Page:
BMJ journals, for example, set a special embargo of 12 months on deposits in PMC, while allowing deposits in other open access repositories without any embargo.

Elsevier, Wiley and more recently Emerald are all examples of publishers that have at some point dictated different conditions for authors following open access mandates, but as of the date of this post do not discriminate authors on the basis of their funding.

Call us cynics

This last technique to squeeze every penny out of government funds is possibly the most cynical and puts even more lie to the claims publishers make about the necessity for embargo periods. Either making an author’s accepted manuscript available in a repository causes the cancellation of journal subscriptions or it doesn’t. The funding behind the research described in the paper is irrelevant.

And yet we continue to comply and we continue to pay. The RCUK is morphing into UK Research and Innovation on 1 April 2018. This is the time to take serious stock of the policies that have lined the pockets of big academic publishing companies and change them to achieve the actual end goal which is the dissemination of research. Green over gold people.

Published 26 October 2017
Written by Dr Andre Sartori and Dr Danny Kingsley
Creative Commons License

Choosing from a cornucopia: a digitisation project

As part of Open Access Week 2016, the Office of Scholarly Communication is publishing a series of blog posts on open access and open research. In this post Drs Danny Kingsley and Matthias Ammon describe the process of choosing theses to digitise.

For decades microfilm was the way documents were photographed and stored. The British Library holds a collection of 14,000 Cambridge PhD theses on microfilm. These date back to the 1960s and go through to 2008 when digitisation took over from microfilm. In 2016 the Office of Scholarly Communication (OSC) was contacted by the British Library with an offer of low cost digitisation of these theses.

Clearly being able to upload these theses to University’s repository, Apollo would make the works more visible. It would also be a major improvement on having to request the works be digitised from paper, because the cost was significantly lower. Even though we did not have permission from the authors to make the work openly available, they would be requestable. The OSC decided to invest £20,000, which would pay for 10% of the theses, a total of 1,400.

There were two primary criteria that we were considering in choosing which theses to upload – the quality of the finished product and the likelihood of the theses being requested.

Quality of digitisation

Before word processing, theses were typewritten. The typeprint in the originals is not always clear and even. In addition, images were glued into the works and those images themselves were not always originals, so the quality of a copy is poor.

We needed to look at whether these types of issues affected the quality and readability of a thesis digitised from microfilm. In addition, one advantage of having a digitised thesis is the ability to run Optical Character Recognition (OCR) over it so the work becomes searchable. However OCR does not work on handwriting or if the type is uneven.

To test this, the OSC decided to ask the British Library to digitise a few samples from older theses and from theses that contained unusual characters or maps to ascertain the quality of the digitisation. Louise Clarke, the Superintendent in the Manuscripts Reading Room considered the British Library list and found some examples of theses that that had not been digitised at our end. She identified some sample pages to be scanned that might prove to be challenging.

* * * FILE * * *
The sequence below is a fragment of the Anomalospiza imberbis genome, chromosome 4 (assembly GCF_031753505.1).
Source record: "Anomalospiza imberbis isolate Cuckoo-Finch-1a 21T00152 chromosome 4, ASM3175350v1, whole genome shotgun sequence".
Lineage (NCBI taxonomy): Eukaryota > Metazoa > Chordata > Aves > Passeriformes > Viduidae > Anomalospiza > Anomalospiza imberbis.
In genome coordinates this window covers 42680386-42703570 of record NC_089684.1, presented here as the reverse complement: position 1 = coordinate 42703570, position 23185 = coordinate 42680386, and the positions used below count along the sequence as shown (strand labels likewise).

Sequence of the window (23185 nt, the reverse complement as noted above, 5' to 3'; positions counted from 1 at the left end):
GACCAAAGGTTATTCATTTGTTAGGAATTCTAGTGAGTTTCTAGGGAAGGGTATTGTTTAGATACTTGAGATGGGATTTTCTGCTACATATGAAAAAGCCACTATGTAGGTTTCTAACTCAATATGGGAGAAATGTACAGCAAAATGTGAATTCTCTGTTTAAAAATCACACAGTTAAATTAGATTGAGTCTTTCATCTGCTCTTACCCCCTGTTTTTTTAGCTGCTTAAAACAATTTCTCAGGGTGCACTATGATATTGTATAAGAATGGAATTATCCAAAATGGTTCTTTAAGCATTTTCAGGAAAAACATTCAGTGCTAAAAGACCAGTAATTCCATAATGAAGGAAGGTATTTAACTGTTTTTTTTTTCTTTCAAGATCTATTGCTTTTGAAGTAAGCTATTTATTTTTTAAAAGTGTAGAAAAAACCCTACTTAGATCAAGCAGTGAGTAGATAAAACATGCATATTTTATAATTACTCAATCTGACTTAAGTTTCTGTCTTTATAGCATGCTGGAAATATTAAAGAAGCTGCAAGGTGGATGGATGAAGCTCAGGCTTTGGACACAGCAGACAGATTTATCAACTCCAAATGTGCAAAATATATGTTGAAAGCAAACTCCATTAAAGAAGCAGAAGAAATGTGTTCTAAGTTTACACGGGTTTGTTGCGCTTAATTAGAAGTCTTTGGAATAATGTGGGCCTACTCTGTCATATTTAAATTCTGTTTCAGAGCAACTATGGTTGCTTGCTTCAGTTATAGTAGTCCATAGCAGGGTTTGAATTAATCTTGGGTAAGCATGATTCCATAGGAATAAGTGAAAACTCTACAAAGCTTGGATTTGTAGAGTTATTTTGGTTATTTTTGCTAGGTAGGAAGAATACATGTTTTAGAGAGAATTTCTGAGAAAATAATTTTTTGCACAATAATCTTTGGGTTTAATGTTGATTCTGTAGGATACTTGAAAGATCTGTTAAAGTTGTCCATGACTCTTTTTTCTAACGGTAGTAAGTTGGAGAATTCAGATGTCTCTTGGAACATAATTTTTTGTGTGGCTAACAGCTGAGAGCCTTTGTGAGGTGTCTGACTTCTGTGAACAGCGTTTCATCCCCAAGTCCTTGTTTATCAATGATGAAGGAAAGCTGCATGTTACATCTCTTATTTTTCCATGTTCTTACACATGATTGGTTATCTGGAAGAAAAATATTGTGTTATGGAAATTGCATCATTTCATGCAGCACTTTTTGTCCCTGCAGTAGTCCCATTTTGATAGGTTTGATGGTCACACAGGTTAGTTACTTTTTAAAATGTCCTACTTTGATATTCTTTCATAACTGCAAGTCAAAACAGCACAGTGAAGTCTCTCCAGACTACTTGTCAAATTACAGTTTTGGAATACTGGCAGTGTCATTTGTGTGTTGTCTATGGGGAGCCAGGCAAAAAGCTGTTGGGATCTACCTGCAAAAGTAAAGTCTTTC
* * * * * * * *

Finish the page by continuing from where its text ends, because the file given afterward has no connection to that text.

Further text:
When the scans arrived, Sarah Middle, our repository manager assessed the visual quality and tried to run OCR over the scans to test for accuracy.

  • The scan of 1997 thesis that contained photos, diagrams and equations, had fuzzy text at the edges but was generally legible and the OCR samples were accurate. However the photos looked very dark.
  • The 1968 thesis that contained typed Greek characters had a poorer scan quality. It was ‘shadowy’ and some of the letters in the English text blur together. This meant OCR was almost pointless in some places as the accuracy is so low. In addition OCR did not pick up all the Greek characters, although we were not sure this would be better if the scan was done in-house from the original.
  • A 1977 thesis that included handwritten Hebrew characters had much better visual quality than the 1968 thesis but OCR didn’t pick up the handwritten Hebrew at all and while the accuracy of OCR on the English text was much higher than the 1968 thesis it was not as good as the 1997 thesis.
  • The final thesis was a 1989 thesis that contained images of handwriting and equations in the text. This handwriting had been rendered as an image so OCR was not applied. Given that in this particular work the handwriting was there for illustrative purposes so this was not in itself an issue. Something that was odd was the OCR on the text seemed to include a lot of Greek characters, even though there were none in the sample. We hypothesised that possibly because some of the equations contained Greek characters this might have confused the language settings. The mathematical formulae rendered about as well as expected from OCR.

We then went back to Louise Clarke and asked her to scan the pages from the original as a comparison. Even allowing for the fact that a professional scan by the Digital Content Unit would have been of higher quality, it did help the assessment. We found that the photo was lighter (and therefore clearer) in the digital scan from the original, but the text from the scanned microfilm was much clearer than a 200dpi scan from the original.